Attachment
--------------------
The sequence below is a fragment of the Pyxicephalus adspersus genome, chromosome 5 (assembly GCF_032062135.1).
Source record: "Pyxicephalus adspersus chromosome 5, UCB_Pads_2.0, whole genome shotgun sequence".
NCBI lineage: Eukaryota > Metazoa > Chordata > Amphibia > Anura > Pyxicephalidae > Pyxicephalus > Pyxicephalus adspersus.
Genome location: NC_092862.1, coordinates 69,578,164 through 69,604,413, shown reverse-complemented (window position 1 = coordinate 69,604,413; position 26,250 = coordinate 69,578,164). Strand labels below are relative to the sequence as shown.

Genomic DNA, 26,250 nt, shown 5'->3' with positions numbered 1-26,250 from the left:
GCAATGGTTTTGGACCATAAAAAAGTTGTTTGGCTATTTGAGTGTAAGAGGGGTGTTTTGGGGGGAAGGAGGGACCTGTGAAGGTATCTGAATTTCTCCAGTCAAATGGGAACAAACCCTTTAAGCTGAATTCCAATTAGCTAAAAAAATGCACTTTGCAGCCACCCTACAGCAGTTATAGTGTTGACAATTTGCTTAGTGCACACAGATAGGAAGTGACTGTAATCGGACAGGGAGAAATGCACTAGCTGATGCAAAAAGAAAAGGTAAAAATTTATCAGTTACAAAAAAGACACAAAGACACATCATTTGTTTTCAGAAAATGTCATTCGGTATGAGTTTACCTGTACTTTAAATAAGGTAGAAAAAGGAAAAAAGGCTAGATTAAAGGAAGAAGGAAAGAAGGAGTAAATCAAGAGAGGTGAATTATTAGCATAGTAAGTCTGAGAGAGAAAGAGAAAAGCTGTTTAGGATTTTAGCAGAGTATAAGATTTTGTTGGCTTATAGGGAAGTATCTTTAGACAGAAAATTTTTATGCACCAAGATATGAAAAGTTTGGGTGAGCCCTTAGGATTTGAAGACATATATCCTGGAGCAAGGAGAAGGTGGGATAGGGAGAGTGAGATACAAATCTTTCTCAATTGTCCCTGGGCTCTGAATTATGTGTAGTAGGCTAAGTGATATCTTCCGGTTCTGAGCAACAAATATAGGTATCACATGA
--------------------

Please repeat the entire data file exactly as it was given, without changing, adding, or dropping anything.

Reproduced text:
The sequence below is a fragment of the Pyxicephalus adspersus genome, chromosome 5 (assembly GCF_032062135.1).
Source record: "Pyxicephalus adspersus chromosome 5, UCB_Pads_2.0, whole genome shotgun sequence".
NCBI lineage: Eukaryota > Metazoa > Chordata > Amphibia > Anura > Pyxicephalidae > Pyxicephalus > Pyxicephalus adspersus.
Genome location: NC_092862.1, coordinates 69,578,164 through 69,604,413, shown reverse-complemented (window position 1 = coordinate 69,604,413; position 26,250 = coordinate 69,578,164). Strand labels below are relative to the sequence as shown.

Genomic DNA, 26,250 nt, shown 5'->3' with positions numbered 1-26,250 from the left:
GCAATGGTTTTGGACCATAAAAAAGTTGTTTGGCTATTTGAGTGTAAGAGGGGTGTTTTGGGGGGAAGGAGGGACCTGTGAAGGTATCTGAATTTCTCCAGTCAAATGGGAACAAACCCTTTAAGCTGAATTCCAATTAGCTAAAAAAATGCACTTTGCAGCCACCCTACAGCAGTTATAGTGTTGACAATTTGCTTAGTGCACACAGATAGGAAGTGACTGTAATCGGACAGGGAGAAATGCACTAGCTGATGCAAAAAGAAAAGGTAAAAATTTATCAGTTACAAAAAAGACACAAAGACACATCATTTGTTTTCAGAAAATGTCATTCGGTATGAGTTTACCTGTACTTTAAATAAGGTAGAAAAAGGAAAAAAGGCTAGATTAAAGGAAGAAGGAAAGAAGGAGTAAATCAAGAGAGGTGAATTATTAGCATAGTAAGTCTGAGAGAGAAAGAGAAAAGCTGTTTAGGATTTTAGCAGAGTATAAGATTTTGTTGGCTTATAGGGAAGTATCTTTAGACAGAAAATTTTTATGCACCAAGATATGAAAAGTTTGGGTGAGCCCTTAGGATTTGAAGACATATATCCTGGAGCAAGGAGAAGGTGGGATAGGGAGAGTGAGATACAAATCTTTCTCAATTGTCCCTGGGCTCTGAATTATGTGTAGTAGGCTAAGTGATATCTTCCGGTTCTGAGCAACAAATATAGGTATCACATGA